2011 Is The ‘Twilight’ Of Baby Names
I’m not joking when I say today is one of my favorite days of the year. Why? Because the Social Security Administration has released the top baby names of 2010. And the top names are … Jacob and Isabella. Thank you, Twilight! The only new name on the Top 10 list this year is Aiden, which replaced Joshua on the boys’ side of the ledger.
Here’s the list for the ladies and gents:
But my favorite part of the release of popular names is to gauge just how popular my children’s names are. Daughter 1’s name was ranked 598th most popular in the year she was born. But now it’s moved all the way up to 333rd. Daughter 2’s name isn’t in the top 1000. Which is funny because a few years ago I read something that claimed it would be one of the most popular names by 2015. As for their middle names, daughter 1’s middle name doesn’t make the top 1000. And yes, it is a fruit name. And daughter 2’s name, Katherine, fell from 60th most popular name in the year of her birth to 70th most popular last year. Why do I think that might reverse course?
On the one hand, I think people worry too much about what to name their children. But on the other hand, as I read in an essay on naming years ago:
“The first gift of parents to a child, after the gift of life itself, is its name. Like the given life it names, the given name is a gift for a lifetime-indeed, for more than a lifetime; when we are gone, our name carved in stone and the memories it evokes will be, for nearly all of us, all that remains. Here is a gift that is not only permanent but possibly life-shaping. Here is a gift that cannot be refused; here is a gift that cannot easily be put aside; here is a gift that must be worn and that straightway not only marks but constitutes one’s identity.”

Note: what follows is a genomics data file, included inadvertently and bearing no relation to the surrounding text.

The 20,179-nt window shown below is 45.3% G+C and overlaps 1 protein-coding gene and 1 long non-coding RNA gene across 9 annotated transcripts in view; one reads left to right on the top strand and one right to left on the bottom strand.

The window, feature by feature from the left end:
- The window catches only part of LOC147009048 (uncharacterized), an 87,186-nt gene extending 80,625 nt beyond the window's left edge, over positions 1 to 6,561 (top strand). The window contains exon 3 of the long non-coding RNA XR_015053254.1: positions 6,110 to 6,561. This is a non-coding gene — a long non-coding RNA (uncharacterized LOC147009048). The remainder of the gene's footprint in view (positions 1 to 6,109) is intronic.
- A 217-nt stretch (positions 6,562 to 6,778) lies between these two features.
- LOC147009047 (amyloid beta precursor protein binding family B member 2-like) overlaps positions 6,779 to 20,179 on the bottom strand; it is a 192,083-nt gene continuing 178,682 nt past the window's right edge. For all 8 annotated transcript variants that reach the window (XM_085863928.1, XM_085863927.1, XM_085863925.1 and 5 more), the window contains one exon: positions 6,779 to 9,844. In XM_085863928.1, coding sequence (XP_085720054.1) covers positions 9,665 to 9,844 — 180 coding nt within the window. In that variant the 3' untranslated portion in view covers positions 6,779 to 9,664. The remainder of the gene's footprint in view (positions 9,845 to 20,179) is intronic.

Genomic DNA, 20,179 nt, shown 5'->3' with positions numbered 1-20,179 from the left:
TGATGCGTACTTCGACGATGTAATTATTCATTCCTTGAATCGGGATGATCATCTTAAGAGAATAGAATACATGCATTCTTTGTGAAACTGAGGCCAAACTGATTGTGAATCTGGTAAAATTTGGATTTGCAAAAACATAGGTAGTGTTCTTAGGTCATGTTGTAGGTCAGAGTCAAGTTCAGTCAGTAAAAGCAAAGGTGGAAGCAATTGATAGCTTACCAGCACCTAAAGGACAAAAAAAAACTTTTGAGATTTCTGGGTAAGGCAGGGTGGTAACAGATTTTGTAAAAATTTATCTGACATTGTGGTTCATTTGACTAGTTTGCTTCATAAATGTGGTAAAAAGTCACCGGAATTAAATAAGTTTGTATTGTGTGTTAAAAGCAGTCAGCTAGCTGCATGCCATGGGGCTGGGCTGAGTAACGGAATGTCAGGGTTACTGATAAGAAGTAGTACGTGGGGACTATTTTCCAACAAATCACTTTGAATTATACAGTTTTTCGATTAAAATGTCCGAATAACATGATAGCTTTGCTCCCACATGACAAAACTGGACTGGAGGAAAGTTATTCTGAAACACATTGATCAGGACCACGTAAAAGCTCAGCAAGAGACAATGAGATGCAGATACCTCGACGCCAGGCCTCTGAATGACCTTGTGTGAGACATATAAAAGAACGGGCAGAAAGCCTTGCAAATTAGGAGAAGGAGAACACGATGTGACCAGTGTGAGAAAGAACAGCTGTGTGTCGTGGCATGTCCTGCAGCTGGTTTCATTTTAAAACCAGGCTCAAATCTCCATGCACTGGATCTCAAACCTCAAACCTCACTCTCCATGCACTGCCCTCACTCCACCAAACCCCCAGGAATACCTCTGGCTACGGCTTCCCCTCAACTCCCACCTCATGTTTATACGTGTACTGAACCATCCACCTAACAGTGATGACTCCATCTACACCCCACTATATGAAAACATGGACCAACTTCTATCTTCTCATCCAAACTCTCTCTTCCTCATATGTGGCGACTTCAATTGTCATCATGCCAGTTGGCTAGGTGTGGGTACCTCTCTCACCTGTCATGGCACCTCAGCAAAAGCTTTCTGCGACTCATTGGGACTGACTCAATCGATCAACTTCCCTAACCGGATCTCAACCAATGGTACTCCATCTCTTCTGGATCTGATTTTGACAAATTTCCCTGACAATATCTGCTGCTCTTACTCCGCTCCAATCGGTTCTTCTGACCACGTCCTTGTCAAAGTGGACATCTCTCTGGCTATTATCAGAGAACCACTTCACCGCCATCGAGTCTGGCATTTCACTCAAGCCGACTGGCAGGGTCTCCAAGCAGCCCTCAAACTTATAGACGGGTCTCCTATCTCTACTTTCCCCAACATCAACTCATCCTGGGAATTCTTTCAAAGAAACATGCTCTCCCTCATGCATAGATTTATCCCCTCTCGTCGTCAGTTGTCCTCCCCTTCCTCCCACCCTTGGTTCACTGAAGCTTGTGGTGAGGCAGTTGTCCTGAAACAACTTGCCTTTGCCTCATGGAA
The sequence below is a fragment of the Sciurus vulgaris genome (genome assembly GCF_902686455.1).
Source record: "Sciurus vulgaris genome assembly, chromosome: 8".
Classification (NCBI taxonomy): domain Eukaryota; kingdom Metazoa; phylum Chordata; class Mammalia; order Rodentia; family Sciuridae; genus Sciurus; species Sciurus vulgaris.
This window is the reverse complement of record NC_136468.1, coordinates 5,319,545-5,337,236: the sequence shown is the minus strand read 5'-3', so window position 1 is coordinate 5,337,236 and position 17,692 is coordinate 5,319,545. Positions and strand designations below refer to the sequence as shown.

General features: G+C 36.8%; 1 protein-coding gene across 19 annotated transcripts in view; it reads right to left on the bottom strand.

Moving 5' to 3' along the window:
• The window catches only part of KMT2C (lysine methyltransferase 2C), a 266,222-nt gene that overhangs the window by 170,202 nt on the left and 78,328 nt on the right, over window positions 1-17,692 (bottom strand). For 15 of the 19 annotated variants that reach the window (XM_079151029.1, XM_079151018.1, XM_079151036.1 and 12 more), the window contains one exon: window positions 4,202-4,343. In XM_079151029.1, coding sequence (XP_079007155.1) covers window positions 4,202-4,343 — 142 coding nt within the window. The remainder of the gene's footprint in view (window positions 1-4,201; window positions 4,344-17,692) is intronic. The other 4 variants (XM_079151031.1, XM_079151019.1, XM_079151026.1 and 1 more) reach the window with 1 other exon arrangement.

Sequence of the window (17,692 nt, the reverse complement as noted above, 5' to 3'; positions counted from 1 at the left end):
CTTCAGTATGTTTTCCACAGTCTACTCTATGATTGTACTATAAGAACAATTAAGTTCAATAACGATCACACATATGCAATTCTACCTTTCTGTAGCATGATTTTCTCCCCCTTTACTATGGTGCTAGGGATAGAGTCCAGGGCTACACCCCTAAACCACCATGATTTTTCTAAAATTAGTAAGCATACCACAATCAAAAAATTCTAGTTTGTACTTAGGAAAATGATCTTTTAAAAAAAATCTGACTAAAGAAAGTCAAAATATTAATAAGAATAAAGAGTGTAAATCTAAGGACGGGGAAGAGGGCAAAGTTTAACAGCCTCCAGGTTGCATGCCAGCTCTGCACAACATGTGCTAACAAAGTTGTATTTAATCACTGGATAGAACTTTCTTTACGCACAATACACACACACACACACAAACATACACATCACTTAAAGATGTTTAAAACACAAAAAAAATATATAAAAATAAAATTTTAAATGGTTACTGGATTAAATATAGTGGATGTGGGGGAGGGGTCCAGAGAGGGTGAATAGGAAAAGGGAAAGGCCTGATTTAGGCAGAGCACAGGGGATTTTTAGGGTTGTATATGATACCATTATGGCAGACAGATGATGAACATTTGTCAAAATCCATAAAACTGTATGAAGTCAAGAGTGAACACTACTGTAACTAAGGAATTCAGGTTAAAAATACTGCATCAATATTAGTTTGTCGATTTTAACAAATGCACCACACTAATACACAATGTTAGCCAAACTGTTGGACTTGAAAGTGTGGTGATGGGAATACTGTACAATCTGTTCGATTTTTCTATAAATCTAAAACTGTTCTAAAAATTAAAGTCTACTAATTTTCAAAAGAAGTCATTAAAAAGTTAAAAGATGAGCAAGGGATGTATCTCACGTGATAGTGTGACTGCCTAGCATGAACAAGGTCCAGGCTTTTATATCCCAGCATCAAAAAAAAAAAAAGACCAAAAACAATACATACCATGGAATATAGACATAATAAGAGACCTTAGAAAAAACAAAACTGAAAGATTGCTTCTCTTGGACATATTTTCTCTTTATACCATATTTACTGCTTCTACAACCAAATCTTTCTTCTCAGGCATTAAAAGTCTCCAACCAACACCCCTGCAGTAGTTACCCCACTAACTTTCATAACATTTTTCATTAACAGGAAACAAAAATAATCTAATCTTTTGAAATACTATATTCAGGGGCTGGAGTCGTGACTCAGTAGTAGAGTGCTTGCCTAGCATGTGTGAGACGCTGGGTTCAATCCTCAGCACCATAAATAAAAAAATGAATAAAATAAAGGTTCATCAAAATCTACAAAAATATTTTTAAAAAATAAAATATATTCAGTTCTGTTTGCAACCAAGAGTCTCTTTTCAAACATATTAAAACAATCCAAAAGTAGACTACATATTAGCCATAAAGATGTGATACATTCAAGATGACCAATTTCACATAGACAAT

No pressure! I loved the names my parents chose for their children, including me. It did shape me to be one of girls who didn’t have to use the first initial of my last name in class — so as to distinguish me from my mates. I already was distinguished. And as if my name wasn’t unique enough, my parents used an old Irish spelling to ensure it.
It’s also interesting, though, how the child shapes the name. When we named our first, it was for a variety of reasons. We wanted a Christian name, for instance, and we loved the titular songs by Emmylou Harris and Matthew Sweet. But I thought I would use an abbreviated version of that name. I’ve done that precisely no times. It just doesn’t fit for her. And most people actually call her by her middle name.
Anyway, have some fun surfing around the Social Security Administration site. Here’s the cool tool where you can see changes in popularity. And if you want to totally geek out on the topic, try this London Review of Books piece on the history of naming. Prompted, of course, by reviewing Volume 5 of an Ancient Greek lexicon.